Lucid Dreaming – The Chronicles, Pt. I
Lucid Dreaming – The Chronicles, Pt. I (2013)
Reviewed by Daniel Millard
Nostalgia counts for a lot in entertainment. It’s the reason that we know that some music will *always* be our favorite; it’s why we continue to listen to old music that has nothing in common with our regular tastes; and it’s the reason that we look into or appreciate music that we otherwise would just skip over. To preface this review, I need to say that as a child, I was enamored of Lloyd Alexander’s Chronicles Of Prydain, and the mere fact that a power metal band (and one signed to Limb Music, no less) has created a power metal concept album based upon them is cause enough for celebration in my mind. I realized this going in, and I’m going to be up front about this: it’s a big part of why I enjoy The Chronicles Pt. I as much as I do.
Founded, it appears, by Till Oberboßel of Elvenpath, all indication points to Lucid Dreaming being a sort of solo side project for him – with guests, of course. Musicians from all sorts of underground heavy and power metal can be found peppered throughout this album: Illusoria, Skelator, Dragonsfire, Emerald, Roxxcalibur, etc.. Despite numerous singers taking the role of different characters of Taran Wanderer’s story, I would not call this a metal opera – despite the many voices, this is a clear conceptual story album at its heart, forgoing the bombast and hyper-symphonic nature of most “operas”.
Instrumentally, this album is really nothing special. Some will certainly falter when faced with numerous 8-10 minute, non-progressive power metal tracks. In fact, there’s not a song under six minutes on the whole album. Overall, the tempo tends to be fairly moderate, with a few exceptions, and there’s not an overabundance of guitar leads or solos – this is clearly a very vocal-centric album. There’s a whole lot of plot exposition and long stretches of fairly plain instrumentation, overlaid only with the narrating vocal melody.
A lot of the above exemplifies regular complaints of mine, so by most rights, I should think this album is kind of boring. Here’s where I re-introduce my kindly old friend, nostalgia, to the conversation. I love this story, and although my initial listen wound up with my attention wandering despite the concept, it has grown on me substantially over the last week or two. Within these sprawling tracks lies some very good singing from vocalists that I don’t usually enjoy overly much, and with some persistence, I’ve found a great amount of musical (as well as lyrical) enjoyment.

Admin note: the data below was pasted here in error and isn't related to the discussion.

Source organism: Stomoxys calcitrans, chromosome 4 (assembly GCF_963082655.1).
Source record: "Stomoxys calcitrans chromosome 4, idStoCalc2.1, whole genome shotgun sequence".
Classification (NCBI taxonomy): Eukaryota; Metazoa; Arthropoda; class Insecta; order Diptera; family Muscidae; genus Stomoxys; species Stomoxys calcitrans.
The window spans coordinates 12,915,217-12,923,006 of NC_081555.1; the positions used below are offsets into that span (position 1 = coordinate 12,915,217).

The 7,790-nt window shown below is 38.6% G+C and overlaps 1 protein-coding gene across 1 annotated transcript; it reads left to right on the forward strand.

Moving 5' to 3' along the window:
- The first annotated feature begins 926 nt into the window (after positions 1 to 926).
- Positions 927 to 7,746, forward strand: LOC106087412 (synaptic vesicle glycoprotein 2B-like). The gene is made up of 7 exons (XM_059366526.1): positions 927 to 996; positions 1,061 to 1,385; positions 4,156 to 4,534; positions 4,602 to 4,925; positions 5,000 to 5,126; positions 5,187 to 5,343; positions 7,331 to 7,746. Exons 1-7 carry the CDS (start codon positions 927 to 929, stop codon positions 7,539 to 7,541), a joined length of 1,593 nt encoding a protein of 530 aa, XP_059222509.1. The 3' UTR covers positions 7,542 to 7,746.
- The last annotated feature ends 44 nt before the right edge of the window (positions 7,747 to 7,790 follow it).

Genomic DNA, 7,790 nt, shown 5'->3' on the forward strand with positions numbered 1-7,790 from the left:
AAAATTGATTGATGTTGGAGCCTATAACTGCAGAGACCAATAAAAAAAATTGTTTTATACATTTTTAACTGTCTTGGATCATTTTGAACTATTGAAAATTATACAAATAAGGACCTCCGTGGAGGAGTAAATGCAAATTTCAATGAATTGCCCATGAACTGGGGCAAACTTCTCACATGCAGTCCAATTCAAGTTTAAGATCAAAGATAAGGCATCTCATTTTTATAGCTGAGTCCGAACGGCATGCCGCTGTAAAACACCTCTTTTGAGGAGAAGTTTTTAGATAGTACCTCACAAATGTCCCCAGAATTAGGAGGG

The lines constructed for the singers weave very good melodies together, and are often layered quite skillfully into a striking whole. Amongst my favorites include Eve Kreuzer (Illusoria) as Princess Eilonwy, the screams of Leo Stivala (Forsaken) as Taran, and especially the superb portrayal of the audacious and memorable character of Flewddur Fflam by Alexx Stahl. I’ve often found the placement of singers as characters to be somewhat ineffective in music, but this album is an exception, with many of them striking precisely the sort of emotional poise I consider appropriate for their character.
Interestingly, I believe that as a power metal aficionado and considerable Prydain fan, I am probably the precise niche market that Lucid Dreaming is targeting for The Chronicles, Pt. I. So, despite feelings that this can be a little long-winded, wishing for some more striking guitar work, and wanting more of a metal atmosphere overall, I am certain I’ll just keep coming back for the narration of this, one of the most dear of childhood fantasy tales. Recommended for fans of nearly all associated singers’ projects, as their vocal performances here are quite good, as well as those looking for a good metal narration of a well-established fantasy universe (I believe, without the lyrics booklet, that this album covers the first two books of the five-part Chronicles Of Prydain) . Naturally, power metalheads that like Prydain already should pretty much just put the proverbial check in the mail. A very specific sort of concept album for a very specific audience, but a great one in its own way.
3.75 // 5